“Imagine: if the EROEI is only 2:1, or if we want to transition all fossil fuels to renewables within 5 years (via some kind of WWII-style economic mobilization), then a huge portion of our current fossil fuel use will need to be diverted to this renewables transition.”
“The result, due to underlying supply and demand inelasticity, will be massive price spikes, rationing, or other politically and economically devastating events.”
“Of course, if EROEI is 100:1 on a generating life of 20 years, or if our target is only to maintain current rates of renewables transition, then these problems won’t arise. As I will argue later in this series, EROEI is likely far lower than 100:1. And I am working on the assumption that, independently due to peak oil and climate change, a status quo transition rate is unacceptable…”
Jeff Vail is arguing for a vastly ramped up transition to renewable sources of energy, to avoid the trap that there is not enough non-renewable resources to continue with the current economy and do the transition at the same time.
Somebody needs to be managing this, clearly. Either managing a much larger energy transition plan, or managing energy demand, keeping it lower than it is now.
There is not really a direct correlation between oil value and oil price. Money is an inexact and changing currency, and does not reflect the true value of energy. However, there is a general truth about oil prices : the higher they are, the less oil people use to do industry and transport.
At the moment there is a play off between those who want to keep the oil prices low and stable, to protect the failing economy; and those who want the oil prices to rise for a whole bag of reasons, such as profit-making on trading.
If oil prices rise relative to the rest of the economy, and stay high, suddenly the vision will be turned towards renewables. One way that can happen is by pricing Carbon, but only if Renewables are underpriced, by subsidy, at the same time.
The reason Renewable Energy needs a subsidy is to pay for the investment in its development and deployment.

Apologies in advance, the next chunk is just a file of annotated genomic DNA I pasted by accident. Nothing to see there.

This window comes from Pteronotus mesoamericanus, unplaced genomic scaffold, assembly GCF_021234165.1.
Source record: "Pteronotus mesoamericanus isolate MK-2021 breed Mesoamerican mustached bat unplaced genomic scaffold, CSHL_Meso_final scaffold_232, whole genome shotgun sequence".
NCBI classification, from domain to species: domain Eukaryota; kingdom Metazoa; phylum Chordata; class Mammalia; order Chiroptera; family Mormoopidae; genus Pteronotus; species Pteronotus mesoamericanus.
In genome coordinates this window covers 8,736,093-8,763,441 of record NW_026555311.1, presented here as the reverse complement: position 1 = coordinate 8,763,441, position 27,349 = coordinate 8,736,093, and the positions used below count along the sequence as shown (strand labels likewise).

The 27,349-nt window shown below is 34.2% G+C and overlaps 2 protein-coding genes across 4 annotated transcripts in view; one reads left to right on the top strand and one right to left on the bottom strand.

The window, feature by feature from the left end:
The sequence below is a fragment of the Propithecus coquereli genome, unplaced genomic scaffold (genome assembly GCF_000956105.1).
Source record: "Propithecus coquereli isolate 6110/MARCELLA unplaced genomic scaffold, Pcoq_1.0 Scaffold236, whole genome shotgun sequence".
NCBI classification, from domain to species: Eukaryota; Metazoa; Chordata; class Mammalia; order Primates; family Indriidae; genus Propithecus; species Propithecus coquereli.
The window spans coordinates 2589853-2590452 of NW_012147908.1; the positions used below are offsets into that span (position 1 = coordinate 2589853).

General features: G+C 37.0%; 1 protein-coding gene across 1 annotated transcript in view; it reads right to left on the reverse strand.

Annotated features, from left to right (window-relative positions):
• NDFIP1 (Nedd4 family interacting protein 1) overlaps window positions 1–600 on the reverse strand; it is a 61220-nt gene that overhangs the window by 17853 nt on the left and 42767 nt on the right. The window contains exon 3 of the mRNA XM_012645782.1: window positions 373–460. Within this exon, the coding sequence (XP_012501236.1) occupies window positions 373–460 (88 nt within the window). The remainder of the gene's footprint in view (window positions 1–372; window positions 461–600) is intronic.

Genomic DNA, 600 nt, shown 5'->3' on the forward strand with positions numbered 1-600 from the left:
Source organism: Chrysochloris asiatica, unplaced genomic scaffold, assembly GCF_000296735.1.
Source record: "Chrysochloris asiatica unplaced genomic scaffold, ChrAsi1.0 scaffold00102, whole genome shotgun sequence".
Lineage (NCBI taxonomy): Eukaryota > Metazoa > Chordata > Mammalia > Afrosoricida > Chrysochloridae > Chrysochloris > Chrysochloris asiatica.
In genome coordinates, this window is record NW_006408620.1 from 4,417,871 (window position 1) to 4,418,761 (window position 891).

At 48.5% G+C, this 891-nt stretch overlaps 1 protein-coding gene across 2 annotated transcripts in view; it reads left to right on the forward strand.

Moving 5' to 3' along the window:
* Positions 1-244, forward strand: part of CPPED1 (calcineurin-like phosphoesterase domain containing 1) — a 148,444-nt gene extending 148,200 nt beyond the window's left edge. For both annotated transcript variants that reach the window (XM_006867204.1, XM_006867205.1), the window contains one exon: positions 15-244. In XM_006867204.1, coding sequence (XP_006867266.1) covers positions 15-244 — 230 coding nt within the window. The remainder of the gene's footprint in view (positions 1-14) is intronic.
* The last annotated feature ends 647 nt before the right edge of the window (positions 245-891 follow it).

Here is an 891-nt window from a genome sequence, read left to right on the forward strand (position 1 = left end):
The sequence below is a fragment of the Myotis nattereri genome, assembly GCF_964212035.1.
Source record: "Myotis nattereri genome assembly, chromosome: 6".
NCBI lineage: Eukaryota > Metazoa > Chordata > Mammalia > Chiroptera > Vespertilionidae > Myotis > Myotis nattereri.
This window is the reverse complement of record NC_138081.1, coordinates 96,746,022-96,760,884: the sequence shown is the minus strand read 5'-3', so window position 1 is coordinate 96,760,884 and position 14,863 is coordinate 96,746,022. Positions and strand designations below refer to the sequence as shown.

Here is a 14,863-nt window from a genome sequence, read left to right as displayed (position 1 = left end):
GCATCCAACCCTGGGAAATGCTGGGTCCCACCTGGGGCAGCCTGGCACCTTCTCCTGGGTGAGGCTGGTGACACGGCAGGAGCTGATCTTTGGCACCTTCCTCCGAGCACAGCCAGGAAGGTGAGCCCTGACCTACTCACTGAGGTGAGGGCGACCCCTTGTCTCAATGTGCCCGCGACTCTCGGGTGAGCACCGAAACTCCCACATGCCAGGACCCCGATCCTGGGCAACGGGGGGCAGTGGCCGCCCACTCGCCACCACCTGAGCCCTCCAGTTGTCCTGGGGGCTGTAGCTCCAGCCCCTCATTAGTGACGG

Carbon Trading, or Carbon Taxation, or even Carbon Rationing, or a combination, on their own are not going to facilitate the Renewable Energy Transition.
There needs to be a deliberate funding of the transition to Renewable Energy, or we could well fall off the Energy Cliff.
“November 02, 2008 : Doing the numbers: what you need to know about oil depletion : by Sharon Astyk : Earlier this week, the Financial Times leaked the International Energy Agency’s figures that show the rate of decline in production of the 400 largest oilfields in the world – and they concluded that without large scale, above normal investment, the annual decline will be 9.1%. It is hard to understand how important that number is, particularly given the situation we are in right now….We’re not replacing the oil we’re extracting with new discoveries, mostly becauses we pretty well know where the oil is. Oh, we find new barrels – but only one for every six we consume.”
This article from the original print edtion of The Guardian is blutacked to the cupboard in my kitchen :-
Just the other day, I watched a twenty second splice on BBC TV, a guy, presumably from the Nissan factory where they are making car batteries, arguing for new Nuclear power to feed a whole new network of electric cars.
My reaction was : you can’t build new Nuclear fast enough for the speed of the changes we need.
“Carmaker Nissan has pledged to invest more than £200m in a new rechargeable battery factory in Sunderland boosting the north-east of England’s drive to become a leading centre for green technology. The region hopes to swap a legacy of shipbuilding, steam engines and coalmining for a pioneering role in the manufacture of electric cars and lorries…But others are more sceptical that electric cars are worthy of such “green” government investment. Stephen Glaister director of the RAC Foundation points out the power to charge batteries will most likely be generated from coal or gas. “I think it is entirely unclear whether electric cars have anything to offer.””
“The Big Question: Is Britain going to be at the centre of the ‘green car’ revolution? : By Sean O’Grady : Tuesday, 21 July 2009 : Why are we asking this now? : Because Nissan has said that production of electric car batteries will begin at its Sunderland plant, with the creation of 350 jobs. Some £200m will be invested over the next five years. Through the Regional Development Agency, millions more of taxpayers’ money will be spent on all manner of green infrastructure projects to boost the North East as a “low-carbon economic area”, including electricity charging points, a test track, an R&D facility linked to local universities, and a training centre for electric cars. It looks as if the British motor industry is just refusing to lie down and die…What about emissions at the power station? : Even electricity generated by the dirtiest coal would arguably still be cleaner than the cleanest petrol models. That claim is still disputed by some, but what is clear is that electricity generated from renewables and, again arguably, nuclear power, is far more clean than anything the internal combustion engine can yet match, though the margins may not be quite as large as people think…”